Doesn't it seem as though we are forever plunging into recession, then clawing our way back to recovery? In recent months we've seen hints that the U.S. economy is on the mend, with unemployment levels dropping. At the same time, consumer confidence is once again on the decline. It's a mixed bag by anyone's measure, but we've yet to return to pre-recession numbers in key sectors.
Now comes the International Monetary Fund to inform us that things are indeed getting better - slowly. The IMF's latest World Economic Outlook projects 3.5-percent growth in global output this year, and 4.1 percent next year. For the U.S., the picture is somewhat less rosy - 2.1 percent this year and 2.4 percent the next, although both numbers would be well above the 2011 level of 1.7 percent.
There are, of course, some caveats. Europe represents a huge uncertainty. The Greek debt crisis has abated for now, but there are serious concerns about the size of Spain's debt load, as well as those of Portugal and, to a lesser extent, Ireland. For this reason, the IMF expects real GDP in Europe to contract by .3 percent in 2012, and grow only by .9 percent in 2013. The continent's overall results will be dragged down by a 2-percent plunge in GDP in Italy and Spain (that's "negative growth" in economist-speak), and sluggish expansion in Germany and France.
The situation in China is especially interesting. By all accounts, that economic behemoth will continue to grow, but at a lesser rate of around 8.2 percent. (Which, of course, is still massive by any other economic power's standards.) Growing domestic demand and the rise of a middle class with real purchasing power will help to keep China's economy humming. On the other hand, China's export prowess will be challenged by the steady appreciation of the yuan, which has risen in value against the dollar by some 8 percent over the last two years, and 30 percent in the last seven. Meanwhile, soaring labor rates are making Chinese manufacturing less competitive with other countries. And there remain nagging questions about the stability of China's banking system, which reportedly is saddled with huge amounts of non-performing loans. Any combination of these factors could trigger a reversal of China's economic miracle, with a severe impact on the entire world.
What does all this mean for the supply chain? In many ways, logistics serves as the bellwether of the global economy. You can get a pretty good sense of how the economy is faring by examining the health of carriers, warehouses and distribution service providers. So it was instructive to hear Benjamin Gordon, managing director of BG Strategic Advisors, LLC, a logistics investment bank, offer his outlook for the coming year. He spoke at the recent annual convention and expo of the International Warehouse Logistics Association in San Francisco.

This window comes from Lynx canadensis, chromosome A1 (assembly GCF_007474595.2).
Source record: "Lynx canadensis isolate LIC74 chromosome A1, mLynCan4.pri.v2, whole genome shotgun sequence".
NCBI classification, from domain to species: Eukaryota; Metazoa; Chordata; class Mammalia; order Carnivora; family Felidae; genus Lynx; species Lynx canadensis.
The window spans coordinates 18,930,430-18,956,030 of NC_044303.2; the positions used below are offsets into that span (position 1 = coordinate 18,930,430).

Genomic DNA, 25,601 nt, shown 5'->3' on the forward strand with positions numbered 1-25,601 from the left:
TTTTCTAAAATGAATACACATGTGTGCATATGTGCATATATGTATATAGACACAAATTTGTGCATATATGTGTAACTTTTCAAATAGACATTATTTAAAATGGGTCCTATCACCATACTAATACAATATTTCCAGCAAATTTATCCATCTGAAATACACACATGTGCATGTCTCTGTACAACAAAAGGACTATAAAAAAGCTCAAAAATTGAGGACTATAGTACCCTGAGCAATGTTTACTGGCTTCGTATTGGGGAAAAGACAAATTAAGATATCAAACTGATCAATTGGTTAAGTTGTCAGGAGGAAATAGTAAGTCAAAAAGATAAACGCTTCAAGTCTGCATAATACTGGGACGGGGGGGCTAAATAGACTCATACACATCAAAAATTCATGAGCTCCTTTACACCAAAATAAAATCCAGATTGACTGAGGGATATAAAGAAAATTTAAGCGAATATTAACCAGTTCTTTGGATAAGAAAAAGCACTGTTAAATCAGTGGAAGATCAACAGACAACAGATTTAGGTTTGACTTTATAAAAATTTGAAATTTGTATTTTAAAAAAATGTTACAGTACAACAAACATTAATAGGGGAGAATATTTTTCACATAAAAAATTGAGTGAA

BGSA hosts a supply chain conference each January. This year's event, examining the current state of logistics, "saw growth across the board," Gordon reported. Prices in the benchmark Cass Freight Index, which tracks North American freight volumes, were up 14 percent. Truckload rates alone were projected to rise 10 percent. While that's hardly good news for shippers, it signals a somewhat healthier carrier sector.
Or so one hopes. Growth has also been accompanied by record levels of volatility, Gordon said. As of early spring, the Drewry Global Rate Index had plummeted by more than 20 percent since August 2011. (The more recent trend on the ocean side is up.) Fuel prices are doing their usual seesaw act, and are likely to climb higher in the months ahead, sparked by continuing political tensions in the Persian Gulf.
All of these factors are combining to give carriers of every mode a rough ride. "We expect to see some shipping bankruptcies in the next 12 to 24 months," said Gordon.
And that's just for starters. Gordon also sees an uptick in global mergers and acquisitions in the logistics sector. Recent examples include Norbert Dentressangle's purchase of APC Beijing International, and UPS's pursuit of TNT. Expect many more such global deals, Gordon said.
Expect also a blurring of the lines between providers of various kinds of supply-chain services. Waste processors, for instance, might venture into reverse logistics, which is also a prime target of niche vendors of warehousing and other aspects of logistics. Convergence will be the industry's key word in the months ahead.
There is also a resurgence of activity on the financial side, as hedge funds and other deep-pocketed investors turn their attention to the logistics arena. Last year, investor Bradley S. Jacobs of Jacobs Private Equity LLC sank $150m into Express-1 Expedited Solutions Inc., a handler of time-sensitive and emergency shipments. "He's using it as a platform to turn it into a much bigger business," said Gordon. "The logistics business is his next target."
Jacobs had done his homework. A survey of 200 companies, taken by BGSA at its supply-chain conference, found more than half reporting growth of better than 10 percent in the prior year. Virtually every one had experienced some degree of expansion, Gordon said. The industry looks to be an attractive target for outside investment.
For logistics providers, challenges abound: rate pressures, increased competition, regulatory changes, rising costs, access to capital and a dearth of qualified talent among them. In fact, it's tempting to use the logistics industry as a scale-model of the global economy. Both are on the rise, yet facing big obstacles on the road to recovery. They'll get there eventually - an inch at a time.
Next: The outlook for logistics and the commercial real estate market.
- Robert J. Bowman, SupplyChainBrain
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